Saturday, January 15, 2022

Hunter's Rules (Edinburgh Crime Mysteries #6), by Val Penney

Darkstroke Books, January 2022

DI Hunter Wilson and Dr. Meera Sharma are out for a romantic evening that comes to an abrupt halt when they leave the restaurant for the hotel's elevator. When the elevator door opens, they find a young woman laying on the floor, bleeding, with her eyes missing--completely missing.

Unlike the two previous women found with their eyes removed, she's not dead. She's still alive, if only barely, and Meera sets to work caring for her, while Hunter calls an ambulance and a police crime scene team.

When she is able to regain consciousness they learn that her name is Eileen Maguire, and her date's name was Frederick. They met on a dating app, and she doesn't know his last name. She can describe, but since she is now blind, she can't look at pictures to help narrow down the possible matches.

Having initially no real lead on the man is one complication. Another is that  Eileen Maguire is the sister of Linda Maguire, the girlfriend of Jamie Thomson, who with his cousin, Frankie, is currently running Thomson's Top Cars, owned by Jamie's father, who is currently doing a rather long prison sentence. Jamie and Frankie are relatively small-time crooks, and oddly friendly and likable, but it's going to be awkward on both sides for them to be effectively the victim's next of kin. And Jamie can be a little hot-headed at times.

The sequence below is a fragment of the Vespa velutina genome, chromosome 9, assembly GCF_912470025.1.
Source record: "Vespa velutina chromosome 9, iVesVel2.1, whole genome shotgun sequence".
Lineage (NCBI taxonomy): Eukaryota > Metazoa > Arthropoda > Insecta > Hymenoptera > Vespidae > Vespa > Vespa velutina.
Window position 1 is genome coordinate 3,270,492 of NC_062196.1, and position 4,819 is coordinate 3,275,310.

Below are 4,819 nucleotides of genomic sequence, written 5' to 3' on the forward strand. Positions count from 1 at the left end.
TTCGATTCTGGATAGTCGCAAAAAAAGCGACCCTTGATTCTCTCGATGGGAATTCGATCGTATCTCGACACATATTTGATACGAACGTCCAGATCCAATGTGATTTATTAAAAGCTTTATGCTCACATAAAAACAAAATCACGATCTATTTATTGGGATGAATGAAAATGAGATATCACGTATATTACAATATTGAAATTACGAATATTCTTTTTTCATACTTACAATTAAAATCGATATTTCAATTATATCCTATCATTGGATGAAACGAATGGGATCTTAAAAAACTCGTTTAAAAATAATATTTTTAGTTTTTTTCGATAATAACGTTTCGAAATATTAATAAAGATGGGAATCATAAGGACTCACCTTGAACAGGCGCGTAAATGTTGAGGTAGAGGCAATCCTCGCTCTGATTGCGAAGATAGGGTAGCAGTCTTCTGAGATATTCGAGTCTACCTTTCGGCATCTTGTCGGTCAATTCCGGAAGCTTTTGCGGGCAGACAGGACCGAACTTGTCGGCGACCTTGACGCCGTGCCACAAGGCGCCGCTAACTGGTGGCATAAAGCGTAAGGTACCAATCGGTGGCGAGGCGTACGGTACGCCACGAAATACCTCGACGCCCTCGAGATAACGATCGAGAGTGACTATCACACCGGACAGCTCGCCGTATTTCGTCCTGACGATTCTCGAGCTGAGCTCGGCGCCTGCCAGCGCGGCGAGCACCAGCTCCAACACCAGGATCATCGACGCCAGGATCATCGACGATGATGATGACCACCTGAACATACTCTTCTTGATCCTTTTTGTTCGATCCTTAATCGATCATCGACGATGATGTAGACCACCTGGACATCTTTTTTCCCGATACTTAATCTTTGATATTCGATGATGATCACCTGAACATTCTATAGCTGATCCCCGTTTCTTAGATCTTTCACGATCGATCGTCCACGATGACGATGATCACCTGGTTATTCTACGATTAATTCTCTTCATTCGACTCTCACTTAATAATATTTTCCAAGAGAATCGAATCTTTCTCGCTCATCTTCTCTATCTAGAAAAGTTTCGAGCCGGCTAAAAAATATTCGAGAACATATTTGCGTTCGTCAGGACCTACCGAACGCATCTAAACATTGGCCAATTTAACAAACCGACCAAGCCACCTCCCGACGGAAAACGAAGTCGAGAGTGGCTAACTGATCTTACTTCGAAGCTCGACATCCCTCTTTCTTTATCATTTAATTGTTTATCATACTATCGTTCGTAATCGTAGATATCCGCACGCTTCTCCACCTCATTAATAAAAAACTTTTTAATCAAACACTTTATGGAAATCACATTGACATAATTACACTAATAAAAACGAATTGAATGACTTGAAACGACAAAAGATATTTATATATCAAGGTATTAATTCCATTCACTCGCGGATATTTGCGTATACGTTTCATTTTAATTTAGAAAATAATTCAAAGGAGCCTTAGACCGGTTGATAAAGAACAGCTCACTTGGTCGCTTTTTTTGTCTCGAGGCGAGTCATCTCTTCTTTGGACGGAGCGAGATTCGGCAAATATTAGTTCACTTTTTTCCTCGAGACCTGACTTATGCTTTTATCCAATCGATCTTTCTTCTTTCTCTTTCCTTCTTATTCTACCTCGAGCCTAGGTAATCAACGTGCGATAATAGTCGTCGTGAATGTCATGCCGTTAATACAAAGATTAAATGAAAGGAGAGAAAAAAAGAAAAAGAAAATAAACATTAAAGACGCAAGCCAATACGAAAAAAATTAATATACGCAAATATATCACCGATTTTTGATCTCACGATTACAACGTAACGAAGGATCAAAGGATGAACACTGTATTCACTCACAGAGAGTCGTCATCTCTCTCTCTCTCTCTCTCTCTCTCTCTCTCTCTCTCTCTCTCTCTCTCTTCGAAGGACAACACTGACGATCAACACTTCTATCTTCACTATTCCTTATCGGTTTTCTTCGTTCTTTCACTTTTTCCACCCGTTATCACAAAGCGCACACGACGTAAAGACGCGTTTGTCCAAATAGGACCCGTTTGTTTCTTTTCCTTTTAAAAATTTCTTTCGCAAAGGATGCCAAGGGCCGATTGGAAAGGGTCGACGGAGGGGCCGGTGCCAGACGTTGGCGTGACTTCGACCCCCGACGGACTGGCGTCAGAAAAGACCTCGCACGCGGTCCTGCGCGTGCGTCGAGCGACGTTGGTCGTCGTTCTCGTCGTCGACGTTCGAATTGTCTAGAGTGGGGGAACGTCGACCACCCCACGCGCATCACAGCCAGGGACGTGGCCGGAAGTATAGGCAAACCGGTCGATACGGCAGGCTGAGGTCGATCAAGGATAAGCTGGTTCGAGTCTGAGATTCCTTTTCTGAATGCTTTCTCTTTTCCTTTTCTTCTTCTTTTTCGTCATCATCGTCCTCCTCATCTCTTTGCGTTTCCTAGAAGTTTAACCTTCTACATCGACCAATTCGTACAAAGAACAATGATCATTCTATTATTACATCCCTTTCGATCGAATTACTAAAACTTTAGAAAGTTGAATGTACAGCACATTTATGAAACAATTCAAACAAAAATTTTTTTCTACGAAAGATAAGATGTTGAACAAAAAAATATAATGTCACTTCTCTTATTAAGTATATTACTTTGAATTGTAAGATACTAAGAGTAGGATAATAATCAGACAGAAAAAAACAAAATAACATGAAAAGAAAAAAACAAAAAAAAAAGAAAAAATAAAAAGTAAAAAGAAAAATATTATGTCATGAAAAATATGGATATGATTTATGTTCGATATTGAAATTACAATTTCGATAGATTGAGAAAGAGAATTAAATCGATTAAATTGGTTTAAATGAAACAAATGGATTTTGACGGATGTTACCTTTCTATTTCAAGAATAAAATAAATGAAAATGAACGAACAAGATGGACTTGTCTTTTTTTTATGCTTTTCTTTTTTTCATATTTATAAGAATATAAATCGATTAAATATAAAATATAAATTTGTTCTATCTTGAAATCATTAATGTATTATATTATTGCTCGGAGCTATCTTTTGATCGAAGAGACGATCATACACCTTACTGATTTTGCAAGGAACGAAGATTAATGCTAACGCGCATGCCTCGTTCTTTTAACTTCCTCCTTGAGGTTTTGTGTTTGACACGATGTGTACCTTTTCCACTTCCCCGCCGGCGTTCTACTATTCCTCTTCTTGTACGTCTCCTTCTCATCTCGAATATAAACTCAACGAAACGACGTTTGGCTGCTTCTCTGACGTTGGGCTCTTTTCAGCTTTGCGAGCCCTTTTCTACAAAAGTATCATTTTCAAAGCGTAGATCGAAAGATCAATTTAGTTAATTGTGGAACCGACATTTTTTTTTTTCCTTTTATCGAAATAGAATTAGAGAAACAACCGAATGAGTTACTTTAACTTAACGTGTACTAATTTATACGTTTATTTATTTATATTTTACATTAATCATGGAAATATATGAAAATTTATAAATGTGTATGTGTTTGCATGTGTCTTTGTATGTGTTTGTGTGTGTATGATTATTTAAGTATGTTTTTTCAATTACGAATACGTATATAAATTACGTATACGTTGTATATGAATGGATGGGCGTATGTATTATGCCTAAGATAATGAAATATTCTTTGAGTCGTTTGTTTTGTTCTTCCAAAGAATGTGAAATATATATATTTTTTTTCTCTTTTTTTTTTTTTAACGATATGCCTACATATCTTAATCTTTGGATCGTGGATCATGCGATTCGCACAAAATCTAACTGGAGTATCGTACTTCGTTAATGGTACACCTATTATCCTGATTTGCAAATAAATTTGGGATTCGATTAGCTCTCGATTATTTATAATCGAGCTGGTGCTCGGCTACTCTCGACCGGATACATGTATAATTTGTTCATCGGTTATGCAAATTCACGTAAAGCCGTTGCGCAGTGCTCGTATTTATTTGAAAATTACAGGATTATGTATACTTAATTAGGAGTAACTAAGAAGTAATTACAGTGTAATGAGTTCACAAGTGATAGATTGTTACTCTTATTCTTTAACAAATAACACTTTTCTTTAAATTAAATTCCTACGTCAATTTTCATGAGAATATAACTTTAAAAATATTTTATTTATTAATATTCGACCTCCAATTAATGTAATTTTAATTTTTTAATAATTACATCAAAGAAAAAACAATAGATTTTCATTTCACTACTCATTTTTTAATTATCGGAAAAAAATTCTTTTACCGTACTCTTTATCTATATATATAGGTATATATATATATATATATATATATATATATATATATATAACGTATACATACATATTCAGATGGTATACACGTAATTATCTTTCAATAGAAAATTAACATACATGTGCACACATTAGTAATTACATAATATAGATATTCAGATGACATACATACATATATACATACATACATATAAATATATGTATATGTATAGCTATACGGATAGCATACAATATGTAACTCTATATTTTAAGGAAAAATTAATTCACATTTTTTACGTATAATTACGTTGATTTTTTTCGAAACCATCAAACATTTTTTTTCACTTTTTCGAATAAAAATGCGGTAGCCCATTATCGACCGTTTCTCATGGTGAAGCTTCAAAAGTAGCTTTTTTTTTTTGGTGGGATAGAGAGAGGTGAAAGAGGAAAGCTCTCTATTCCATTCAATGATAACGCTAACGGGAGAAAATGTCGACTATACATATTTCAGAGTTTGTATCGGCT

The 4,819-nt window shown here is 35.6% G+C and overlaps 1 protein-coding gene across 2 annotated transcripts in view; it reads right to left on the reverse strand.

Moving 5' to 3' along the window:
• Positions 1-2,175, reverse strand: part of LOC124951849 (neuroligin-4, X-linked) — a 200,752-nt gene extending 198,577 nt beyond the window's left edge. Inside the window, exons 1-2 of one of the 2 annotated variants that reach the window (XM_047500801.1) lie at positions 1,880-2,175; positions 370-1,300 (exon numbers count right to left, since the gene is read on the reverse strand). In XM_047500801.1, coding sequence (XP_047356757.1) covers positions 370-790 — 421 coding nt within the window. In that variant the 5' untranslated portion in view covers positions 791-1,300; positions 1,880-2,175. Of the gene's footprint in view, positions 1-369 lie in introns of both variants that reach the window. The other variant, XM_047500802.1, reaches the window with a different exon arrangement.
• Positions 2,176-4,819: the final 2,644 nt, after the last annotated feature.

Jamie and Linda, Frankie, Frankie's two young twin girls, and Frankie's girlfriend, Donna, are sharing one half of what, as far as I can tell, is what here in the northeastern US we call a duplex--two apartments, side by side rather up and down, in mirror image layout. The other side is occupied by an older couple, Mr. and Mrs. Morrison, who understandably find Jamie in particular a rather annoying neighbor. This turns out to be much more important than one might initially suspect, due to the Morrisons' unexpected connections, and Mr. Morrison having at one point fudged some details on some paperwork.

Meanwhile, we're also following the activities and concerns of the person who stole Eileen's eyes. We know both that it fascinates him, and that he's actually working for someone else, the man who really wants to collect especially attractive and interesting human eyes.

In these Edinburgh mysteries, Edinburgh, at least the criminal investigation and higher-end criminal activities portions of it, seems like a small town, where everybody knows everyone, or knows someone who knows them, or not infrequently is related to people of interest. Sometimes, it's a combination of all three. The characters are, if not all likeable, by any means, well-developed, and interesting. The British class system comes into play, for good and ill, and at both the upper and lower reaches of society. It's a story that's well-plotted, held my interest, and made me care about the characters.


I received a free electronic galley of this book from the publisher, and am reviewing it voluntarily.


  1. Thank you so much for taking part in the blog tour for Hunter’s Rules. I’m thrilled you enjoyed the book.

  2. I was very happy to! I know I've read, and enjoyed, a previous book in the series, but can find no evidence I reviewed it.

    Will have to fix that. Which might entail rereading. Oh, the pain! 🤣😊